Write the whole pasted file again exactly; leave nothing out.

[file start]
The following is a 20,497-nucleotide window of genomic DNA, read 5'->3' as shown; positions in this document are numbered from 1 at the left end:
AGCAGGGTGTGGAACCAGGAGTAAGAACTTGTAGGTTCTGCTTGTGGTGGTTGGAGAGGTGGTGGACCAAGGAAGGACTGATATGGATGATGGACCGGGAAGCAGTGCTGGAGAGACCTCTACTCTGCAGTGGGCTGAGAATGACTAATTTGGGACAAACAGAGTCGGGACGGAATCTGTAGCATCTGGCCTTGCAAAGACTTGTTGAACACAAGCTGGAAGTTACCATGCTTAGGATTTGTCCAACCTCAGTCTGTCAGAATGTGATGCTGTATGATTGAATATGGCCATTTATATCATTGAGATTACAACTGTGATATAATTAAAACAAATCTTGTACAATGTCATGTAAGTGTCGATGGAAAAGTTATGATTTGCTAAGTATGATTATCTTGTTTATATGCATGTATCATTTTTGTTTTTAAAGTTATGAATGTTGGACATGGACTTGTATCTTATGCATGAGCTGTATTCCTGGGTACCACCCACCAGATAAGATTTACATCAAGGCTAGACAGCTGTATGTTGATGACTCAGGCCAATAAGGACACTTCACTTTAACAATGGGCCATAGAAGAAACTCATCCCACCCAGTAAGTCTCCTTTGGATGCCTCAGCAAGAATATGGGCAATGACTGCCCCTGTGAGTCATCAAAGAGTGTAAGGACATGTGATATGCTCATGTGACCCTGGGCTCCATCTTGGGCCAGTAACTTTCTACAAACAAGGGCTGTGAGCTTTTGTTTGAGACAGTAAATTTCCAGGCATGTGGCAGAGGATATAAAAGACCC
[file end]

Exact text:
The following is a 20,497-nucleotide window of genomic DNA, read 5'->3' as shown; positions in this document are numbered from 1 at the left end:
AGCAGGGTGTGGAACCAGGAGTAAGAACTTGTAGGTTCTGCTTGTGGTGGTTGGAGAGGTGGTGGACCAAGGAAGGACTGATATGGATGATGGACCGGGAAGCAGTGCTGGAGAGACCTCTACTCTGCAGTGGGCTGAGAATGACTAATTTGGGACAAACAGAGTCGGGACGGAATCTGTAGCATCTGGCCTTGCAAAGACTTGTTGAACACAAGCTGGAAGTTACCATGCTTAGGATTTGTCCAACCTCAGTCTGTCAGAATGTGATGCTGTATGATTGAATATGGCCATTTATATCATTGAGATTACAACTGTGATATAATTAAAACAAATCTTGTACAATGTCATGTAAGTGTCGATGGAAAAGTTATGATTTGCTAAGTATGATTATCTTGTTTATATGCATGTATCATTTTTGTTTTTAAAGTTATGAATGTTGGACATGGACTTGTATCTTATGCATGAGCTGTATTCCTGGGTACCACCCACCAGATAAGATTTACATCAAGGCTAGACAGCTGTATGTTGATGACTCAGGCCAATAAGGACACTTCACTTTAACAATGGGCCATAGAAGAAACTCATCCCACCCAGTAAGTCTCCTTTGGATGCCTCAGCAAGAATATGGGCAATGACTGCCCCTGTGAGTCATCAAAGAGTGTAAGGACATGTGATATGCTCATGTGACCCTGGGCTCCATCTTGGGCCAGTAACTTTCTACAAACAAGGGCTGTGAGCTTTTGTTTGAGACAGTAAATTTCCAGGCATGTGGCAGAGGATATAAAAGACCC